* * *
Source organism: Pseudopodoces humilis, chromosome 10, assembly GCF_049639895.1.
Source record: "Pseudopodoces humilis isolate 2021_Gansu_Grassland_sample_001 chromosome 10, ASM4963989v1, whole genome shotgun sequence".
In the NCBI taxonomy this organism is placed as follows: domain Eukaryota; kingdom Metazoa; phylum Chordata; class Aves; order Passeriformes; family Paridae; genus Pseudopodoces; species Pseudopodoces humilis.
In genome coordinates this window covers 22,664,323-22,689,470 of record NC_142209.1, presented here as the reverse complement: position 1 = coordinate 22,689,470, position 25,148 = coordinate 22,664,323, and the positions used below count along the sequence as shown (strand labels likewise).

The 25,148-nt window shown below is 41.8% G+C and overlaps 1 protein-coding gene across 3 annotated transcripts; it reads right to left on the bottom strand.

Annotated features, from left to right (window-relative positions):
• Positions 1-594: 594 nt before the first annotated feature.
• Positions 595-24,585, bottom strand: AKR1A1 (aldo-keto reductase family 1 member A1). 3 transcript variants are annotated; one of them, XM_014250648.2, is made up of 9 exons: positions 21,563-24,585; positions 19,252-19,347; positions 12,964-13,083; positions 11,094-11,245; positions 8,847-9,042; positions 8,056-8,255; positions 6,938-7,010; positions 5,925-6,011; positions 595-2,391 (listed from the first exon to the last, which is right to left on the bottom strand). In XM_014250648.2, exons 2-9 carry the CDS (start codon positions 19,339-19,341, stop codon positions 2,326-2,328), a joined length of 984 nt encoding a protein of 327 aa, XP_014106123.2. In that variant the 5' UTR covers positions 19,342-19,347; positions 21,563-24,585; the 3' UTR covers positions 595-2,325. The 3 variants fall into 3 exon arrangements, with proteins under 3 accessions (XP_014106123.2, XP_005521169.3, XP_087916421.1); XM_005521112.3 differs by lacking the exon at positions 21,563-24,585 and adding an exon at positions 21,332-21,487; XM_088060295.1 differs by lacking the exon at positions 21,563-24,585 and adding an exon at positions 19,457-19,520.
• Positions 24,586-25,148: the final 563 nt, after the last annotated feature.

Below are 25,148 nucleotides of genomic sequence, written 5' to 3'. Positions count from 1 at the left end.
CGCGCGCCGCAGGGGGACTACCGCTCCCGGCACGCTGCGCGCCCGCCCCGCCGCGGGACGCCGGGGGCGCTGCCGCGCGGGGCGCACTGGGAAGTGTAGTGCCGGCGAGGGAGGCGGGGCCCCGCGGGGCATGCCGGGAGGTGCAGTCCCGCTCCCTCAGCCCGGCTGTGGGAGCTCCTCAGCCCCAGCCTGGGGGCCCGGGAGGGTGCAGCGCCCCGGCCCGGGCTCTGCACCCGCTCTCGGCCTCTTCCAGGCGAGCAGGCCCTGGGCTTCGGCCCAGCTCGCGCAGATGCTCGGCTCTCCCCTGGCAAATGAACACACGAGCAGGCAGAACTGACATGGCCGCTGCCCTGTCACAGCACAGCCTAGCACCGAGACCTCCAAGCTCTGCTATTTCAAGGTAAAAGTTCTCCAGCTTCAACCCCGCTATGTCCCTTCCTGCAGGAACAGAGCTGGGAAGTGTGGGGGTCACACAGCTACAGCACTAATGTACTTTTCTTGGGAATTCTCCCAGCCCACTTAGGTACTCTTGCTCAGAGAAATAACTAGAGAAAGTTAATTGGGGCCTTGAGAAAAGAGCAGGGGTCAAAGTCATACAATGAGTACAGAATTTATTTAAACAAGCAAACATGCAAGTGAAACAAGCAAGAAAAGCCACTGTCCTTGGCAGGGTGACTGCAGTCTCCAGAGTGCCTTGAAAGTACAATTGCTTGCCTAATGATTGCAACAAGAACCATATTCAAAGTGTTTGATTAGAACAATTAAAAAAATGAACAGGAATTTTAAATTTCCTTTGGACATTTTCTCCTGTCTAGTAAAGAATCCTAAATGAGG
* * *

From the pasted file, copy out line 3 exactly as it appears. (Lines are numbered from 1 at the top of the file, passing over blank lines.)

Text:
In the NCBI taxonomy this organism is placed as follows: domain Eukaryota; kingdom Metazoa; phylum Chordata; class Aves; order Passeriformes; family Paridae; genus Pseudopodoces; species Pseudopodoces humilis.